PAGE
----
Anyhow, here's a video at the half way point by Lake Furnace, getting left behind to picnic next to the anglers.   

Once getting out from the cover of the woodland and going for a tarmac-heavy wander down to the country pub without getting mowed down by the odd oncoming car - we caught up with the rest of the group stopping off at the quirky Wheatsheaf pub enjoying drinks on the shady veranda and found the rumours were true of a free flying parrot overlooking the bar - very much the Scumm Bar out of Monkey Island.

First we thought this was a joke with the plastic parrot figure at the bar but low and behold there was a parrot there giving us the beady watchful eye along with the creepy taxidermy gallery of dead animals.

To be fair, by nature I have a very child-like inner curiosity and love seeing new environments, finding everything fascinating and sensational which the opportunity of joining a walk can do. Myself and fellow walker Stephen, who lugged his pretty swanky Canon - impressive lenses along with him, lost the group again when we entered the woodland as we were struck by the exploding oranges and purples of clustered Rhododendron, a woody plant that made the woods light up to stage the fantastical opening scene of Snow White and the Seven Dwarfs.

Catching up with the group again, the bracken and grass becoming knee high and overgrown narrow pathways made it tedious and painful wrestling through thorny overhanging stems and stinging nettles - a machete would have a been very useful not mentioning passing through cattle electric fences as we began entering grassy farmland.

And meeting an impasse of moo-dy ladies....

Entering St Leonards Forest

Making choices at crossroads 

Still heading west towards Horsham, we came out of St Leonards Forest with the route opening up to take us through a line of stile jumping, cattle fields and grassy pastures belonging to Chesworth Farm Riverside Fields which is a small nature reserve running alongside the River Arun. One highlight was acting as animal welfare as Stephen and I managed to coax a stray hungry horse back into its paddock with a juicy apple - always a winner to get a horse to do what you want.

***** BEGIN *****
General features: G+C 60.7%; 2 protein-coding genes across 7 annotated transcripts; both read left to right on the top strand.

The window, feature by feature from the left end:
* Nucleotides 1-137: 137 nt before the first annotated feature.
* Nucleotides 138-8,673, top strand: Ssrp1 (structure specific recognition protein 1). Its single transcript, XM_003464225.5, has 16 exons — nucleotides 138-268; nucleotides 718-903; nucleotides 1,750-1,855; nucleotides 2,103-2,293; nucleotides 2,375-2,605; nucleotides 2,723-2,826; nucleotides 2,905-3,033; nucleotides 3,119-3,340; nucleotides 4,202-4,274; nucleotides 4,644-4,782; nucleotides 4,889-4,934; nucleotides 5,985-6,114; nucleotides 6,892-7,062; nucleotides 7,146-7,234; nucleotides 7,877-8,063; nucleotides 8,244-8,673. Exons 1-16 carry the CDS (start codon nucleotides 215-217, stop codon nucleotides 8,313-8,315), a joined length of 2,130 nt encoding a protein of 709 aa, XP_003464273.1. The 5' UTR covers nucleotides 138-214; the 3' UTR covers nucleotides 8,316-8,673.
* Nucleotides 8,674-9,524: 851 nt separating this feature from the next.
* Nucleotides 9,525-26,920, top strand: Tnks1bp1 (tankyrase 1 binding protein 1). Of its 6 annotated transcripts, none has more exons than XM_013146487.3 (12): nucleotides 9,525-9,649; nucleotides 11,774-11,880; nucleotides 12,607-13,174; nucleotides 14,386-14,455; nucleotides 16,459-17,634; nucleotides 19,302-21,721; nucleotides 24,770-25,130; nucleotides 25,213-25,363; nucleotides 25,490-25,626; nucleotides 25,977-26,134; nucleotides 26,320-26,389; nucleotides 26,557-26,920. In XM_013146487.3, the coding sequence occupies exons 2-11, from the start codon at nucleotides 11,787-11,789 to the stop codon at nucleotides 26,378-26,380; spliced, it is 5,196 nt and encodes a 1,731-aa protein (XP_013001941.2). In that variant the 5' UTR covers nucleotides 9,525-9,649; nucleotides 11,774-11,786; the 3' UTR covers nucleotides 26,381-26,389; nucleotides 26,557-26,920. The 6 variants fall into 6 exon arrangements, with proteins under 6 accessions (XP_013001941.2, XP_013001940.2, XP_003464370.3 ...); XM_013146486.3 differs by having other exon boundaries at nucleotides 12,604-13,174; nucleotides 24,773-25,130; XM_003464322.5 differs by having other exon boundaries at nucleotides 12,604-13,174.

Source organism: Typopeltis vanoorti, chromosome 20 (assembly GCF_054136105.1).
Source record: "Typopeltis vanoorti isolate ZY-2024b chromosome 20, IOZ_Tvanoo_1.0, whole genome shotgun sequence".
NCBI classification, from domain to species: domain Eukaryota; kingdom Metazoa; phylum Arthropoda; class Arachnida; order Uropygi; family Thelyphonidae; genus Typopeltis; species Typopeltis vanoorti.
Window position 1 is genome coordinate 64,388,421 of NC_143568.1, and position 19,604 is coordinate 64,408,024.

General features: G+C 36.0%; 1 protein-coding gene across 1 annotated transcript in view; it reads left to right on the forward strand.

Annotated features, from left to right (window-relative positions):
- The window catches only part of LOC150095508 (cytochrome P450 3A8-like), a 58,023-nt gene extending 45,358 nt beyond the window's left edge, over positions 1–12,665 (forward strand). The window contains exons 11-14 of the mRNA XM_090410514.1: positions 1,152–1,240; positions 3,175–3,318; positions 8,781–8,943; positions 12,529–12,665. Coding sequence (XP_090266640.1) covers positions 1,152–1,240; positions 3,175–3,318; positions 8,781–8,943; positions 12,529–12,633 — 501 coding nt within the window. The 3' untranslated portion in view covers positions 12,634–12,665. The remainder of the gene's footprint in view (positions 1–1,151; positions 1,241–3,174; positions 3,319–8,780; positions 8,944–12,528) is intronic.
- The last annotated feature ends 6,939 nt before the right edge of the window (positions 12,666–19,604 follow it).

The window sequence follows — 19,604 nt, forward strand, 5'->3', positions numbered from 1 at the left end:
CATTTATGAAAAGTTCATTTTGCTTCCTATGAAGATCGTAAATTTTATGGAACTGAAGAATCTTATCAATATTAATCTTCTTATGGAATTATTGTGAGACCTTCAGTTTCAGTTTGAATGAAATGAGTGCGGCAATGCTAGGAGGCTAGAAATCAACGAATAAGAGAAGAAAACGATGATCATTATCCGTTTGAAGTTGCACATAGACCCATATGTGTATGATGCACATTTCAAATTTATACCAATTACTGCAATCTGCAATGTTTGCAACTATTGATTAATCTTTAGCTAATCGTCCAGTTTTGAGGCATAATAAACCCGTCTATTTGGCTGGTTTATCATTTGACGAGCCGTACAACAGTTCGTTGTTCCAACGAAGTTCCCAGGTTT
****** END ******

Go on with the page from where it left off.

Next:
Don't mind us....

Always good to know these things....not to worry you're just needing to walk across a field with a bull in there to reach Horsham.

And so we were going to! I do love a bit of adventure, walking past nonchalant cows and said famous bull.  

The grassy land then broke up by the tarmac slog through Mannings Heath village, finally bringing us out to the outskirts of Horsham. 

Alas! Nearly there! This is where I began feeling the tiredness and the aches nearly 5.5 hours later of walking, but we could see the church spire and the distant chiming of the bells to carry us home.

More keen fishers on the River Arun

Gorgeous spring lambs gracing the greens of the old market town of Horsham

Crossing under the railway bride and my finish is welcomed by the melodic chimes of Sunday evening mass bells as I arrive at the door of Horsham church! 26km done and I'm exhausted but super jazzed I'd managed to get a long distance walk in for my training and I wasn't left wondering lost and confused in the wilds of West Sussex.

Sing the bells of Horsham! 

Arriving in the old market town were left overs of a Spanish-themed street festival so no better way to celebrate the end of the walk with some Churros!

Thanks for reading, see ya next time with my residential training trip to tackle some real hills for practice...the Lake District 

Oh one more thing...if you would like to please help me with a kind donation of whatever you can afford towards 'Action for M.E' to help sufferers of Chronic Fatigue Syndrome please be awesome and hop on over to my Kilimanjaro Just Giving Page to help me get up the mountain that little bit more.  

Much gratitude! and see you next time for my next training adventures from the mighty Lakes.....

Training Walk Distance : 26km/27km (16 miles)